The paraplegics’ organisation on Tuesday asked the transport ministry to lift the ban on the company managing Larnaca and Paphos airports on dealing with illegal parking in spaces reserved for the disabled as they said they did a better job than the authorities.
Ever since the company managing the airports was asked to stop taking action against those parking on pavements and in spaces for the disabled following a parliament decision last year, incidents concerning this “unacceptable behaviour” have soared, the group said in a letter to the transport minister and the police chief among others.
The company, Hermes Airports, was banned from clamping down on illegal parking as it was deemed it had no right to immobilise private vehicles or issue traffic tickets, responsibilities that fall under the state’s powers. The decision followed a dispute over whether Hermes had the right to clamp or tow vehicles and then charge a release fee of €85 – a practice it had routinely employed at the time.
The group are asking the minister to give the company back the power to take measures as during the time the company was allowed to take measures, the group said, illegal parking had been limited.
“In this case, a private entity had been more effective in tackling the problem than the state or local authorities,” head of the paraplegics’ organisation Demetris Lambrianides told the Cyprus Mail.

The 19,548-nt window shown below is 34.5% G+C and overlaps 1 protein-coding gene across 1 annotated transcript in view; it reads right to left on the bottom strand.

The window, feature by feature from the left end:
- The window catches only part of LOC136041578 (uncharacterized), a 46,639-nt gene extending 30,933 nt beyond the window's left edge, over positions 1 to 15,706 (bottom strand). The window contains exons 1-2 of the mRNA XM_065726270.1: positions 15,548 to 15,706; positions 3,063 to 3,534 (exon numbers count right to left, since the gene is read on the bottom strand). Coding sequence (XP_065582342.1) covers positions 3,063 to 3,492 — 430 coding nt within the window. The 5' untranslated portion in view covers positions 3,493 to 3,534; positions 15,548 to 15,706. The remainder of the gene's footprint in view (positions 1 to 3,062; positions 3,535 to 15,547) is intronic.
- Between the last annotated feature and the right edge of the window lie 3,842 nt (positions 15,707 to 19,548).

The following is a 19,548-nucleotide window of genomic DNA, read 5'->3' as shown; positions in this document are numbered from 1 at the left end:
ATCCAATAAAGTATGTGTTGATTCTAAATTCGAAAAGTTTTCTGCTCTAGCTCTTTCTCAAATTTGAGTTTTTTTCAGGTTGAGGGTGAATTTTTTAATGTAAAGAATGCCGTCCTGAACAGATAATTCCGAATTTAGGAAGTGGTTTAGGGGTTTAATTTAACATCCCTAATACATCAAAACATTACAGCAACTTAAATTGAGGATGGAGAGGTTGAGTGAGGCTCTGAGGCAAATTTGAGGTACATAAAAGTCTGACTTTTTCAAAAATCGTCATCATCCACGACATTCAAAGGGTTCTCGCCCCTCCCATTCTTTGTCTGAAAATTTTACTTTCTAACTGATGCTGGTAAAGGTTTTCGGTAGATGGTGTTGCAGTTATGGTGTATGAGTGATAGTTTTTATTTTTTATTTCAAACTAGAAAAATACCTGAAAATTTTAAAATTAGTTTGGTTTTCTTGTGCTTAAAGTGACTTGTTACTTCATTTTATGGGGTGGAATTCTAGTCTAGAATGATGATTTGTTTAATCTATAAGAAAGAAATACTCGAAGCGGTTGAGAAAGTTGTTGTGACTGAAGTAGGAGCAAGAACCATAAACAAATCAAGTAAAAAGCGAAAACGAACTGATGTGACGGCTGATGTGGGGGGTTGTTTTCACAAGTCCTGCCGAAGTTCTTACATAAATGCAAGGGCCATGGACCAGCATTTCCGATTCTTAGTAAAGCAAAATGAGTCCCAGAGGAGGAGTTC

The group also said that in other countries measures include towing cars parked illegally or wheel-clamping. Such measures, they said, should be introduced also at the ports.
As regards illegal parking in general, Lambrianides said the organisation has been waiting for three years for the House transport committee to resume discussion of their proposal to amend the law and introduce harsher penalties for those who park in spaces reserved for the disabled.
The proposal, that also calls for towing of cars illegally parked in these spots, had been tabled at the committee in 2015 by the then Edek MP Roula Mavronicola. Following an initial discussion, the issue has been pending since.
The group sent a letter last May to House President Demetris Syllouris asking him to intervene so that discussion on the matter resumes “the soonest possible”.
“There are cases where those breaking the law are attacking citizens that point out to them they are parking illegally on spaces reserved for the disabled,” the letter said. “This proves that impunity leads to emboldenment. We need more rigorous legislation and implementation, since this behaviour does not do justice to our country.”